Munich Personal RePEc Archive

Labour Market Transitions and Employment Regimes: Evidence on the Flexibility-Security Nexus in Transitional Labour Markets

Muffels, Ruud and Wilthagen, Ton and Heuvel, Nick van den (2002): Labour Market Transitions and Employment Regimes: Evidence on the Flexibility-Security Nexus in Transitional Labour Markets. Published in: WZB Discussion Papers : pp. 1-25.

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Abstract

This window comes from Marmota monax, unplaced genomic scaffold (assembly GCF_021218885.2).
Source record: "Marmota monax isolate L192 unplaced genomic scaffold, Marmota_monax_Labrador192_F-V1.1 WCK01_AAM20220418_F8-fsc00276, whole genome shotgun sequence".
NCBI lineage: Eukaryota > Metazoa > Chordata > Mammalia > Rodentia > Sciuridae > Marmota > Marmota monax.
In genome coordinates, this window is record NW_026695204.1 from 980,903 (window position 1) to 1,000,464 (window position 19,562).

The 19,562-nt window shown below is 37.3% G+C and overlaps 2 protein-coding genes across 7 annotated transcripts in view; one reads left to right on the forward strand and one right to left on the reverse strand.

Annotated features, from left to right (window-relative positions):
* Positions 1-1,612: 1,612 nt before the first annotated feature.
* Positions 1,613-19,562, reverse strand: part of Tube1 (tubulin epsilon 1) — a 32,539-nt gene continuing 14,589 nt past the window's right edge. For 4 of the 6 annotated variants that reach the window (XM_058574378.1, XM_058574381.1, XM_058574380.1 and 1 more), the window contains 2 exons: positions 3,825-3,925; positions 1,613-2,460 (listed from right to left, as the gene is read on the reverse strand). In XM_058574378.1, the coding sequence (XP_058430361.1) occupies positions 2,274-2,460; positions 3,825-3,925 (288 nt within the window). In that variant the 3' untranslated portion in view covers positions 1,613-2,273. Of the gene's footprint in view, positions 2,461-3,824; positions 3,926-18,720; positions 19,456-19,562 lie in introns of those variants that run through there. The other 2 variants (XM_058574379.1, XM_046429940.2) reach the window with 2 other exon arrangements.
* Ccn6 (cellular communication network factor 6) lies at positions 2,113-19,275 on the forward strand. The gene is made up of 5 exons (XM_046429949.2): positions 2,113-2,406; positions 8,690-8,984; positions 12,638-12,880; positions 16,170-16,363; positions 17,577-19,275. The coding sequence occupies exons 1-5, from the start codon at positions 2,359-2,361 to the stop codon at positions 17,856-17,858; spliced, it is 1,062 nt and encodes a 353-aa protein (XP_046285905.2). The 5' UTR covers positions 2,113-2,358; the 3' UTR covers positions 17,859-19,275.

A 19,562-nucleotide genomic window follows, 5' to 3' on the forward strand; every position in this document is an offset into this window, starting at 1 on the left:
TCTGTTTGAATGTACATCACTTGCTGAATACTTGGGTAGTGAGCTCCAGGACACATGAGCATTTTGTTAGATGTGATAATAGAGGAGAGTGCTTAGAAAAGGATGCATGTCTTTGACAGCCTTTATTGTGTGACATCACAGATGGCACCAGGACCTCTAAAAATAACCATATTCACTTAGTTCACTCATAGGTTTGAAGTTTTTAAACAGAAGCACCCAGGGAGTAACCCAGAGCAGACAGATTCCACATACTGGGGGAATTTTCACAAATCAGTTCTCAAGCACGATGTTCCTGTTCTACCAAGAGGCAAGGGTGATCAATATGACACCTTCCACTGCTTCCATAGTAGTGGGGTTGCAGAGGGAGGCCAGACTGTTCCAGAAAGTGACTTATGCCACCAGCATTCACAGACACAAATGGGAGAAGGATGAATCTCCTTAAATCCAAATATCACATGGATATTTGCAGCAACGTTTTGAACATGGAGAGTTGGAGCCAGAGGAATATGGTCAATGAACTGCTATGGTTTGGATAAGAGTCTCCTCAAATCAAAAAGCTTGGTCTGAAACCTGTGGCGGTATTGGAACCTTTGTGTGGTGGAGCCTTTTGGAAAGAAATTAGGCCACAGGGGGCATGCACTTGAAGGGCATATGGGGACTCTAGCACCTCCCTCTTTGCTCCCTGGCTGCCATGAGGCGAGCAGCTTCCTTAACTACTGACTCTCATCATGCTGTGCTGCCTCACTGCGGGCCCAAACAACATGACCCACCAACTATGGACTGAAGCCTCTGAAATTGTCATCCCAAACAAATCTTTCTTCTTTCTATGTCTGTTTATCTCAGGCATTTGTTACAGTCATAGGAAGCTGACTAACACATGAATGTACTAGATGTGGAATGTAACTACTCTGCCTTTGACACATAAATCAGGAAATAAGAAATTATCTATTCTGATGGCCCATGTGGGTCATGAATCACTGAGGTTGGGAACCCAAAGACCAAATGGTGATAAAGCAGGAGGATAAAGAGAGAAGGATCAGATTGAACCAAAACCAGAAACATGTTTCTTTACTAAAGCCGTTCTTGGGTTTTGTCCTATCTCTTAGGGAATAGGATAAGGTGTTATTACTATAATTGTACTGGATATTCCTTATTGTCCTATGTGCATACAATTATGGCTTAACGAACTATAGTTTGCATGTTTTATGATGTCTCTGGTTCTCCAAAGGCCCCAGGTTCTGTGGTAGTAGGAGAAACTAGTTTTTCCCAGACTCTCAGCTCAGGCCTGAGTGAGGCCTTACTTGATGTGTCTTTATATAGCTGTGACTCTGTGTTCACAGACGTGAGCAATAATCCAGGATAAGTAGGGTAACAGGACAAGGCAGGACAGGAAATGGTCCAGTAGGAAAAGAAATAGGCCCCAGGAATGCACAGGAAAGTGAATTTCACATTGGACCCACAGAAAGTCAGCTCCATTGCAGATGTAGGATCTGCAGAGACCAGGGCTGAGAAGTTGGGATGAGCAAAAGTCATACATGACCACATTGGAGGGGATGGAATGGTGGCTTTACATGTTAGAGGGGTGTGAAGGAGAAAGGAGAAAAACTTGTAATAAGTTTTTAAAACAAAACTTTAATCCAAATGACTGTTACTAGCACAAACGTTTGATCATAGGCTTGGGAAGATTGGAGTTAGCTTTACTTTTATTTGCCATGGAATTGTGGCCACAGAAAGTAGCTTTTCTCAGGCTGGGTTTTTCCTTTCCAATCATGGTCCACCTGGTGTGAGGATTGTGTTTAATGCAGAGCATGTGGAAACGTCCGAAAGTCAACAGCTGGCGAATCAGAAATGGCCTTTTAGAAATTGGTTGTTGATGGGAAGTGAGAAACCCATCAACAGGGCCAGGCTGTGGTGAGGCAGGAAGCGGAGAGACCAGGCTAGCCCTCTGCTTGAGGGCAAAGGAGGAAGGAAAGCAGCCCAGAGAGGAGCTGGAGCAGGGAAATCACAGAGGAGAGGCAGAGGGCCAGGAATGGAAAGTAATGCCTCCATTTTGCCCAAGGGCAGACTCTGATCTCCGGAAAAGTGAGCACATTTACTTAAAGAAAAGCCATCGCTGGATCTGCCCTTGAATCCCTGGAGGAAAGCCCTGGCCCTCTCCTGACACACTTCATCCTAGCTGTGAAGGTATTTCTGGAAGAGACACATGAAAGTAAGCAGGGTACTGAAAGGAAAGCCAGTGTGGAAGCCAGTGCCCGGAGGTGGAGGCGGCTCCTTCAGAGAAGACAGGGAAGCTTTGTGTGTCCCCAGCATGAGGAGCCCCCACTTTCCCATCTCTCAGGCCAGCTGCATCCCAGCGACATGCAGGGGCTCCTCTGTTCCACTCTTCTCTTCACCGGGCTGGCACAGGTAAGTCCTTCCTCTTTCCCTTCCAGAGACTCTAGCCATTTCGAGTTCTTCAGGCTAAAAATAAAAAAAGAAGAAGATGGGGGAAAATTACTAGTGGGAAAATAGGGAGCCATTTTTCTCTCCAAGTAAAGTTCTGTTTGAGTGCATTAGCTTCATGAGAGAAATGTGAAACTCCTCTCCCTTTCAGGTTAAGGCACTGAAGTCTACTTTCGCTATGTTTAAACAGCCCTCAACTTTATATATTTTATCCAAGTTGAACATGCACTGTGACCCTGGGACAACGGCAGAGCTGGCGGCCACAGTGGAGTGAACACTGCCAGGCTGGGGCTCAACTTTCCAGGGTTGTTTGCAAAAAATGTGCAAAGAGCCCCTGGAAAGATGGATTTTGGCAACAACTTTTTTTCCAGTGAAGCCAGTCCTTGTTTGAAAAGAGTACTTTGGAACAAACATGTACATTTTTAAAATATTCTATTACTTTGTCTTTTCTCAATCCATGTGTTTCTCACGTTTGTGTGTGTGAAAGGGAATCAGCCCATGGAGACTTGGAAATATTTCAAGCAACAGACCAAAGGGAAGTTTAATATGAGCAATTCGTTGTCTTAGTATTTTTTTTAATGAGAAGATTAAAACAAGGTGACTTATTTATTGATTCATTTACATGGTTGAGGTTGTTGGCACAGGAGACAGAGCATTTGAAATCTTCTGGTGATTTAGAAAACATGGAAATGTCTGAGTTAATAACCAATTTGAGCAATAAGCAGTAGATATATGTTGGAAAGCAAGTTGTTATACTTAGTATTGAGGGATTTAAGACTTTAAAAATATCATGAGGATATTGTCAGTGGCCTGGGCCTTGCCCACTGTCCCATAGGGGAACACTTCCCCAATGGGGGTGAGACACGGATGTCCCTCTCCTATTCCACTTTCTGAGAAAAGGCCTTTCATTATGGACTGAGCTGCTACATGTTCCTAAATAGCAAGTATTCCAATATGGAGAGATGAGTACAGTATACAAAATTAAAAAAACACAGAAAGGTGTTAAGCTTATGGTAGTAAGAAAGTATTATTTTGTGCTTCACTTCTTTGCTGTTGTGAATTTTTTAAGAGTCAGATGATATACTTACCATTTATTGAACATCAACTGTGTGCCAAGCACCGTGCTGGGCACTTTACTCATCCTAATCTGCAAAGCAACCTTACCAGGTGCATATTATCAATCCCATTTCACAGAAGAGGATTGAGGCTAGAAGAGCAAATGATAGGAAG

This paper deals with the question whether the concept of transitional labour market(TLM) might be useful to formulate hypotheses about the relationship between the size and nature of labour market transitions and the performance of employment regimes. The paper starts from the idea that the TLM concept, as being developed by Günther Schmid and others, might be connected with the notion of ‘employment regimes’ as defined by Gösta Esping-Andersen and others. Subsequently the paper aims at testing empirically whether the claims of the TLM concept with respect to labour market flexibility and work security hold in the real worlds of European labour markets. The paper comes to the conclusion that the liberal regime combines a high level of labour mobility and flexibility (although not much higher than the corporatist or social-democratic regime) with a low level of work security, and that the social-democratic regime comes out with a high level of work security but a (somewhat) lower level of labour market mobility. However, these regimes do not fit that nicely in the ‘ideal-type’ as this conclusion might suggest: the liberal regimes also have fairly high levels of employment security and social-democratic countries have fairly high levels of labour mobility and flexibility. The convergence hypothesis might find some ground in these findings. Notwithstanding this assessment, we find that the Southern regime can and shouldbe quite clearly distinguished from the other regimes. Although the share of flexible jobs is rather high, upward mobility into permanent jobs is lower in the South and downward mobility (from work into exclusion) is higher. Hence, the Southern regime is performing worse both in terms of enhancing job mobility and preventing labour market exclusion. Apparently, regimes differ and the differences concern the particular tradeoff or balance between flexibility and security within the distinct regimes.

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